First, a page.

Human rights advocates and prominent activists are calling on both ECOWAS and the current administrators in Guinea Conakry to "thoroughly investigate the link between deposed Guinean leader, Alpha Conde and exiled Gambian dictator, Yahya Jammeh in accordance with the African Union (AU) and ECOWAS Charters".
Right groups accused both men of "human rights violation, violence and extortion." They also contacted the International Criminal Court (ICC) for intervention.
The urgent calls for justice comes on the heels of the controversy surrounding the scandalous relationship between the two former leaders who vowed to stay in power at all cost.
Unlike the former Gambian dictator who was forcefully removed from power by an ECOWAS military contingent for refusing to step down and allow incumbent President Barrow to be inaugurated, Conde was overthrown from power by his own personal guards.
Conde's removal also witnesses a previous contentious and unpopular third term that resulted in the killing of dozen protesters. He is currently under military custody.
The former President and pal of Yahya Jammeh told the European media that he personally intervened to support his friend gain exile and protection in Equatorial Guinea. However, he later denounced the overstaying of power by despots and noted: "Africa is no longer a Trade Union of Head of States protecting each other anyhow... ".
Oumar Diallo, one of the activists living in Europe and known to this correspondent told The Point: "The controversial link involving cash and abuse between Yahya and Conde is known here and across the world. In the interest of our two brotherly nations (The Gambia and Guinea), it must be investigated. Dictatorship cannot continue to reign... Such belligerence has disrupted our living standards... "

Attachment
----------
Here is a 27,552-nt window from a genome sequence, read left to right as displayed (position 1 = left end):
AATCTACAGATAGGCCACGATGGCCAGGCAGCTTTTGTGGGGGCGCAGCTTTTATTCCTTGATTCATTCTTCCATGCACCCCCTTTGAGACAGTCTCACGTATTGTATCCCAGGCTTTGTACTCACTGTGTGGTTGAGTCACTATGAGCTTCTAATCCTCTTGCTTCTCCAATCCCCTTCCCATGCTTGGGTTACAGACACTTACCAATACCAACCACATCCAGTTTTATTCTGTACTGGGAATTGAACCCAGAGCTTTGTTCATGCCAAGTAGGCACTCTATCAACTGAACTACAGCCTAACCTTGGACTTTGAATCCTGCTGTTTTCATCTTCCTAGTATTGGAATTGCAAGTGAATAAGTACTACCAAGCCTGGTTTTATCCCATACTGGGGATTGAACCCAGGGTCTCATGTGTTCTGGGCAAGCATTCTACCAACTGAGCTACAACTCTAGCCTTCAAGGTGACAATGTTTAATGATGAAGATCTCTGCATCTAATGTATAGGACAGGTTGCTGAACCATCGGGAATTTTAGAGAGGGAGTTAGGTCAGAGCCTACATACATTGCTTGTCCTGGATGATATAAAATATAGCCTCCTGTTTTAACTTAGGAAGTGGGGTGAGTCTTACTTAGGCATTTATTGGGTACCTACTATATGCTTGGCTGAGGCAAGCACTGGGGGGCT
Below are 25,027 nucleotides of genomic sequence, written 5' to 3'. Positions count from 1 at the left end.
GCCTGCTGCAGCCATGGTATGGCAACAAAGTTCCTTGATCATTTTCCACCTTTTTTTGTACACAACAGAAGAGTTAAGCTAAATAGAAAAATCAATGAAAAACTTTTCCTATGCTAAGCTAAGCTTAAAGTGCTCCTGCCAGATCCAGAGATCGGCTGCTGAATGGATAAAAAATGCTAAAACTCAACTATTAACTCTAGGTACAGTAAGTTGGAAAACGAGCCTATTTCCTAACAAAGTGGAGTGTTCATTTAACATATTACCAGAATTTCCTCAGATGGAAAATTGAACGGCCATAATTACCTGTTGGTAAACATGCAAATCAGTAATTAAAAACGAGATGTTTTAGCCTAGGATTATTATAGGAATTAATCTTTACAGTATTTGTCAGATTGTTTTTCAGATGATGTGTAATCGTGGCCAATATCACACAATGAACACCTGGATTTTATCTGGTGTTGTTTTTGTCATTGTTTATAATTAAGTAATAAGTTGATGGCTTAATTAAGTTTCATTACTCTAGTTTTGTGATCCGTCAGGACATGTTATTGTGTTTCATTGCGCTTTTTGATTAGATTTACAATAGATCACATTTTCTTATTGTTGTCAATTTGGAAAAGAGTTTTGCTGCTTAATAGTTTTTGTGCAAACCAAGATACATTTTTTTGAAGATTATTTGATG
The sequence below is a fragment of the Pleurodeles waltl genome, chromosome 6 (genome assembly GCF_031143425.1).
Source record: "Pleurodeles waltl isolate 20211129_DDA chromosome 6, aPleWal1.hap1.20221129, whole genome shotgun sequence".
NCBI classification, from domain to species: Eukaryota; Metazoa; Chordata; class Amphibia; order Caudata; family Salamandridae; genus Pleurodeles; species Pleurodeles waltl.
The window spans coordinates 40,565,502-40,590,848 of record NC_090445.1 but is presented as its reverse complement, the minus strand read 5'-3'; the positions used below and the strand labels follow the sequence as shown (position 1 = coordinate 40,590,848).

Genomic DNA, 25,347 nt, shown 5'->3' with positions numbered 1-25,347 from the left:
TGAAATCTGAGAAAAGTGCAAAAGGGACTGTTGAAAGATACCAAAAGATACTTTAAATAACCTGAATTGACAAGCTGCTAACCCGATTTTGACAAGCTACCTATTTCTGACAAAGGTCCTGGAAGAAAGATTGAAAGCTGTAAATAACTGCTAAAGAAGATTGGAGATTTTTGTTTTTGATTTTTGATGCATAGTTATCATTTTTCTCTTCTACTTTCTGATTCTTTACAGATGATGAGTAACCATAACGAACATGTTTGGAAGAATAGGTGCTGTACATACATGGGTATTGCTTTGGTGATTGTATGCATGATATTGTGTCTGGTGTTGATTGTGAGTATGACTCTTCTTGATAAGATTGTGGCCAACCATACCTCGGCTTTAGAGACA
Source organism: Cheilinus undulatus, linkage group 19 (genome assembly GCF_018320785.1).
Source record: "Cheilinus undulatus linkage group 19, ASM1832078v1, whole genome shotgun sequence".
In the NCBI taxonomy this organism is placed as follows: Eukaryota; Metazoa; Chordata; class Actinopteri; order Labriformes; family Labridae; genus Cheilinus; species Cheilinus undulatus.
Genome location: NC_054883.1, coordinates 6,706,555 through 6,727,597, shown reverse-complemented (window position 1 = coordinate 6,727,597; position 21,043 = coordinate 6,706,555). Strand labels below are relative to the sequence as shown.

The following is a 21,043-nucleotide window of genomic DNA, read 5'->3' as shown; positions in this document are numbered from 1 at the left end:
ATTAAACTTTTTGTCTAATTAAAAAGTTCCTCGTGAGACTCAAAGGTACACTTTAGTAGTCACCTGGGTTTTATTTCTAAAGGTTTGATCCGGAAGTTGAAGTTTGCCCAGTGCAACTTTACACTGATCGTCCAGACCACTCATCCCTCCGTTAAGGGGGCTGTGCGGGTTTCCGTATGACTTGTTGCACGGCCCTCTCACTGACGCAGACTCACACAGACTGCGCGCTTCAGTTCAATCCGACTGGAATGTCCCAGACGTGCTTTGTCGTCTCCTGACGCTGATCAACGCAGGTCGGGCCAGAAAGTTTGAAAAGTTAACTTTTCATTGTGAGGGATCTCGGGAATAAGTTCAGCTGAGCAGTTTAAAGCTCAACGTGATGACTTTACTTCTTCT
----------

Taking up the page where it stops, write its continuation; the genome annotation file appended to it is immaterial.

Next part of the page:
Diallo, who was equally vocal during the reign of former coup leader Captain Dadis Camara, also emphasised that "reconciliation cannot be accepted in the absence of true justice" He noted that "those calling for reconciliation without justice are merely protecting the perpetrators. They are equally culpable".
Already there are reports that Yahya Jammeh's contacts in Conakry who met high ranking officials negotiating for his return to his native Gambia, also attempted to flee the country. However, one of them was reportedly captured with hundreds of thousands of Euros.
The opposition accused former President Conde of "widespread corruption and violent human rights abuses over the years". Until his arrest and subsequent detention, several rights activists, members of the opposition and journalists languished in jail. Most of them have never been charged with any crime.
Cojedev, an anti-violence organisation in Guinea also denounced the rights violation suffered by the people of Guinea and demanded that all political prisoners be allowed to return to their families without further delay.
Mamady Doumbouya, leader of the Special Forces, who led the coup has directed that all political detainees be released. Already some of the prisoners are liberated.